Furthermore, this research employs case study strategy as the most appropriate research strategy. Bryman & Bell (2015) asserts that case studies are researches conducted in a particular scope which in most cases is one or two organisations. This strategy is advantageous as it gives out a contextualised understanding of the ideas under investigation due to its nature of taking into consideration every organisational as well as industrial aspects in the study (Zikmund et al.,2012). This implies that the results obtained from case studies are thought to be more realistic as well as tailored to the organisation in comparison to the general survey which needs further modifications so as to reflect the unique characteristics of the company (Blumberg, Cooper & Schindler, 2014).   

Population as well as sampling approach

According to Saunders (2011) population is sometimes referred to as the universe which means all elements that are covered in the study area. In this study, the population which is also known as the universe are the research respondents who are employees in China. The rationale for preferring the employees is that they consist of a section of the population that is directly influenced by the aspects under investigation in the research apart from its proximity to the research topic. For this reason, these respondents are perceived to be knowledgeable regarding the study area.

In this study, sampling approach entails use of representative samples to gather relevant information in the research (Bryman & Bell, 2015). This approach is advantageous as it enhances fast as well as less cumbersome collection of data. In addition, the sampling frame is composed of the workers working with China Construction Bank. In this research, the sample will be drawn by application of convenience sampling method. This sampling method is regarded as the most appropriate in this research as it not only saves time but also aims at the most appropriate population. For this reason, the researcher is relieved from the trouble of having to walk unnecessarily while searching for specific respondents in the company. The sample size consisted of 100 employees which included the 40 employees from human resource department, 10 departmental managers and 50 junior employees from other departments.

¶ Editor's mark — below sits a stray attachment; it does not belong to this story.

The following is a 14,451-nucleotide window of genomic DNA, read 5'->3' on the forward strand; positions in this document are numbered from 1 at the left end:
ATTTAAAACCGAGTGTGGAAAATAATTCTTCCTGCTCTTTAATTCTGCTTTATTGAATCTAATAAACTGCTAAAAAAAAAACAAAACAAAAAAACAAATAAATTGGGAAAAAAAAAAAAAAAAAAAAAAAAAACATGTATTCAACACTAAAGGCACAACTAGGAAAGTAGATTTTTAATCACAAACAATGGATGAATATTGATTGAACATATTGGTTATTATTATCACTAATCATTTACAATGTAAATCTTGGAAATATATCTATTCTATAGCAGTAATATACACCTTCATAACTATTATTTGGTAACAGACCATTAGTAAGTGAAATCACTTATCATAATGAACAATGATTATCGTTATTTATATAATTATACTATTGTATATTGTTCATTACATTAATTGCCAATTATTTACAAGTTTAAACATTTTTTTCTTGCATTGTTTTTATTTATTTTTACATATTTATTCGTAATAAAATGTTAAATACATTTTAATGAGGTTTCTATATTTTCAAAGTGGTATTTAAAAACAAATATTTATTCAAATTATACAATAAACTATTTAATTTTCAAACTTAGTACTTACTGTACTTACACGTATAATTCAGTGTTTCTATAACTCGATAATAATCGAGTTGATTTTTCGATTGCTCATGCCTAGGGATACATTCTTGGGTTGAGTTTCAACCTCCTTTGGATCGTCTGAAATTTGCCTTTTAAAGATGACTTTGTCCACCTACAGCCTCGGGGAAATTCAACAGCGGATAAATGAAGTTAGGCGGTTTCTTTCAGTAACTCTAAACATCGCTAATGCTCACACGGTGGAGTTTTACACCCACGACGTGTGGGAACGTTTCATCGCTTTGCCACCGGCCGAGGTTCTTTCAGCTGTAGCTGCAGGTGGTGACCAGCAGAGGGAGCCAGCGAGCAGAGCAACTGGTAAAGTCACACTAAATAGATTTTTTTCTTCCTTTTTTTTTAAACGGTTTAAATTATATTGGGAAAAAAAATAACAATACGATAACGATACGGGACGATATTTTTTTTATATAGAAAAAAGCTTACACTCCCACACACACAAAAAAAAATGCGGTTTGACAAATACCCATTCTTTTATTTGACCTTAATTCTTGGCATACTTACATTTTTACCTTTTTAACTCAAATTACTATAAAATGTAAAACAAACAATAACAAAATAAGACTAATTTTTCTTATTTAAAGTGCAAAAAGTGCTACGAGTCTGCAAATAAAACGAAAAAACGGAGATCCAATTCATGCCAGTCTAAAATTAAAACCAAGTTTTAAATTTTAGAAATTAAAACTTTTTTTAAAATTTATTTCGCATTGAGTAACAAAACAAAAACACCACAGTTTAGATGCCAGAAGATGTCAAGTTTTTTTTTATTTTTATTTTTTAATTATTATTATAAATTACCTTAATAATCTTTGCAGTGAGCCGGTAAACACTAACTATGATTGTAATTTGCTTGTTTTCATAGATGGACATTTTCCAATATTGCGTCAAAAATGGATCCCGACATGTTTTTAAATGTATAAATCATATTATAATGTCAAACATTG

Data collection

Furthermore, this research will employ questionnaires as data collection tool. This choice is appropriate as the respondents are perceived to be literate and are not within the same locality. Additionally, the questionnaires benefited the researcher as it is cheaper technique, quick as well as allows collection of data from different respondents at the same time (Zikmund et al.,2012). Bryman and Bell (2015) also noted that questionnaires are less strenuous   in cases that involve extensive data collection. Another advantage is that, questionnaires entail recording of the responses in written form thus making it easy for safe storage of the data while awaiting data analysis process. This implies that, the use of the questionnaires is accompanied by reduced uncertainties associated with data lose. The data collection process will commence by the researcher entering the head offices of China Construction Bank and interact with the employees that will be at their working desks. At this juncture, the researcher will take time to clarify the study goals and afterwards plead with the potential participants to provide their contributions to the study. Later, the researcher will give every employee that will be present a questionnaire and direct them to hand over to the researcher after filling them. In this research, the researcher expected to receive back 90 questionnaires out of hundred questionnaires that were issued. This implies that the research retrieval rate was ninety percent. Perhaps, this response rate was sufficiently significant to guarantee higher validity as well as reliability of the data collected.

Data analysis